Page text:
- Bill Polian, NFL Insider
The self-evaluation process for NFL teams is never as easy as many fans imagine. The vision most outsiders have of the process is something like this: Teams watch their defensive backs get beat over the top for 17 consecutive weeks and conclude that the secondary needs to be improved. If only it was that easy.
Identifying the problem is only the first step. By the time the offseason begins, every team has undergone a collaborative internal evaluation process that touches everyone from the capologists to the pro scouts to the coaching staff, the general manager and the ownership. Supply and demand, character concerns, internal evaluations of prospects already on the roster -- all of those factors must be considered to properly evaluate the benefit of any offseason move.
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During this process there is a vast amount of data and a plethora of differing opinions, weighing considerations ranging from the objective (on-field, statistical production) to the highly subjective (the off-field relationships that form when you view players as "people" and not just "assets"). In all, it is a daunting -- and even an emotional -- exercise.
When I was a GM, our first step was to tap into our pro scouting department to construct a big board of talent likely to be available in the free-agent market. Then, the hard part comes after the conclusion of the regular season: slotting your own players onto that board. Who is pulling his weight? Where might there be an upgrade? Whose talent isn't matching his cap hit? Who is ready to carry a heavier load? Who is starting to decline or who might have just had a bad year?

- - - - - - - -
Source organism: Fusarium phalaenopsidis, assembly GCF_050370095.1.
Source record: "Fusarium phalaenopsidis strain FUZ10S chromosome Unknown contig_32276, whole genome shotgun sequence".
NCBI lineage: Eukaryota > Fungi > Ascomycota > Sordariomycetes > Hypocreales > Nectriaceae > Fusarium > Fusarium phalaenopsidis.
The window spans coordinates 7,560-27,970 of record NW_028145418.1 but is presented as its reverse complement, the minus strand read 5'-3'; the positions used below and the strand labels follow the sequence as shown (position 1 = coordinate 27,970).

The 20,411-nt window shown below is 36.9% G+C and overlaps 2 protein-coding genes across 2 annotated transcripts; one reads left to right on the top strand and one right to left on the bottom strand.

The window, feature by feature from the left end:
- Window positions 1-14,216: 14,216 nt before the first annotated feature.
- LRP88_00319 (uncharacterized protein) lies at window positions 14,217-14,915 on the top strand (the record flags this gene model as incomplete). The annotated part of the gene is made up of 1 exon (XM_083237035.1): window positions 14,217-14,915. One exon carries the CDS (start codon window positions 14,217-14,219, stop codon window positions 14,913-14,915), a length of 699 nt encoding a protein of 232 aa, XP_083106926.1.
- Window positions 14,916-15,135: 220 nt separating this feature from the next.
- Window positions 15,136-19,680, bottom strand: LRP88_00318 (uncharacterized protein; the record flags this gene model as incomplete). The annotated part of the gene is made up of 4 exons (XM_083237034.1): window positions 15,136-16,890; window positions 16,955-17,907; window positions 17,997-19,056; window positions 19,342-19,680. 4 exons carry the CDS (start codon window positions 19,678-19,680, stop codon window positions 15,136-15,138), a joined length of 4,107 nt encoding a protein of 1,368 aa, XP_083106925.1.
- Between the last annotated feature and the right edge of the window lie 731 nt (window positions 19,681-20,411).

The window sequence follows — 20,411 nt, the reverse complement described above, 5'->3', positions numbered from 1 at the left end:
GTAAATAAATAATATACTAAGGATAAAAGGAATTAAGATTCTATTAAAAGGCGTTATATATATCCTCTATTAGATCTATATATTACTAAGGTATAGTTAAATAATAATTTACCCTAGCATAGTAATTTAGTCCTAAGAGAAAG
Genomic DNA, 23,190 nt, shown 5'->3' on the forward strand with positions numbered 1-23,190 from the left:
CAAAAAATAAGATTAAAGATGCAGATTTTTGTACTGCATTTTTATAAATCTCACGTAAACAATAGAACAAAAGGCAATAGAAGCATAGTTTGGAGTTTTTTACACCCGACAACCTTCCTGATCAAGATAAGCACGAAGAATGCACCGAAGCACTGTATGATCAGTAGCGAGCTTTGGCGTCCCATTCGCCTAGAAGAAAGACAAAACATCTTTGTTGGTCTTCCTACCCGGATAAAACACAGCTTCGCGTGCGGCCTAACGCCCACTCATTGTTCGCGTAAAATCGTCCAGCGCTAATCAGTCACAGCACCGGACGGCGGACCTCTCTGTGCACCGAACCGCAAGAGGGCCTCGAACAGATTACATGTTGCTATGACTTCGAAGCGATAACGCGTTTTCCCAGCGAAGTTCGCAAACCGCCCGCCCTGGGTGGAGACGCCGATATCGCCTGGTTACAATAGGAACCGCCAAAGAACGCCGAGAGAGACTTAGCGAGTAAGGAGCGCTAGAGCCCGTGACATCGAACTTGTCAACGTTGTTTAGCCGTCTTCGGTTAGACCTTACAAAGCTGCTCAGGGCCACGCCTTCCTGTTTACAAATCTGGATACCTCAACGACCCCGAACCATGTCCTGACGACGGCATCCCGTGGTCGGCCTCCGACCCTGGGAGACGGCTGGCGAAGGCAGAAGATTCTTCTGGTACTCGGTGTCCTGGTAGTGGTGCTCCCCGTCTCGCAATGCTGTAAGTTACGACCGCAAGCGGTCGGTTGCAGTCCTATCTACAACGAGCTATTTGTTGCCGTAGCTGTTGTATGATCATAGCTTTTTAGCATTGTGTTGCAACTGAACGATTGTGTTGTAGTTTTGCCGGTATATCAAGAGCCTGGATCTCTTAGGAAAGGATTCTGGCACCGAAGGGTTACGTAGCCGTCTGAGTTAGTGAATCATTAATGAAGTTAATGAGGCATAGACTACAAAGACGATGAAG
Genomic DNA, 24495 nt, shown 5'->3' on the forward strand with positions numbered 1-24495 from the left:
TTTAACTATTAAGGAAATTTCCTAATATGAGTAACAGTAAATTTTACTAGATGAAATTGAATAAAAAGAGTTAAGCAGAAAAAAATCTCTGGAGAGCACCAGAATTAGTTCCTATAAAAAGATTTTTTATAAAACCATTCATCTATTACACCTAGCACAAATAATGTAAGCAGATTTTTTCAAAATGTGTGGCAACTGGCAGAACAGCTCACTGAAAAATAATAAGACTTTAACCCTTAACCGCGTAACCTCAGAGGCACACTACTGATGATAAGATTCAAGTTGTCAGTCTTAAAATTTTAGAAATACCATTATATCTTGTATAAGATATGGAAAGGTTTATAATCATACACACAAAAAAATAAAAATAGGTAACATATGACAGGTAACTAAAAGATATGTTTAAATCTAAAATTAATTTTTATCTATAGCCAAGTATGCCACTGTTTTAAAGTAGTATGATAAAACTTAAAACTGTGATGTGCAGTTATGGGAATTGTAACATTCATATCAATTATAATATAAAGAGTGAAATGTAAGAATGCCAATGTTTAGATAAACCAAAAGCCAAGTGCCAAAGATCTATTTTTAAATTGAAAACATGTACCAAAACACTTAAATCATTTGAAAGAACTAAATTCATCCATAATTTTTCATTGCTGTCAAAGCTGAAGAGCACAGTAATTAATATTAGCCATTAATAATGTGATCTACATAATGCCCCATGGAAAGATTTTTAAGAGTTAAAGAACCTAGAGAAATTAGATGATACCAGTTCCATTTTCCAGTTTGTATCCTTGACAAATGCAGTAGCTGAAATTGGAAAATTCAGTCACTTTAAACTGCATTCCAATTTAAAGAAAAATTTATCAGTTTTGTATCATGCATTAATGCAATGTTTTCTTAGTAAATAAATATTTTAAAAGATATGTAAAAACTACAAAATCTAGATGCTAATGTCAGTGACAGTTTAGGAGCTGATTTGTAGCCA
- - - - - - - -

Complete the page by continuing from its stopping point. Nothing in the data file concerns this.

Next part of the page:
Those questions are answered through the analysis of your scouting and coaching staff, and occasionally an independent scouting service. After spending a season staring at every aspect of your roster -- and often working with players for multiple seasons -- I found it very helpful to weigh an outside opinion against our internal evaluations.
In a very small, much less detailed way, that's what I'm doing here by listing the top needs for the NFL's 32 teams based on my analysis of their current depth chart. Based on my outsider's evaluation, these are the areas I think teams may target as needing key fixes this offseason.
Key need: CB/S
Despite general manager Bruce Allen's creativity, the cap penalties will restrict the Redskins' ability to spend this offseason. With whatever they can free up, they should look to upgrade at both corner and safety, as Washington allowed 7.4 yards per pass attempt last season (22nd in the league). The return of LB Brian Orakpo from injury should help cut down on the time opposing passers have in the pocket, though.
8hDoug Clawson, ESPN Stats & Information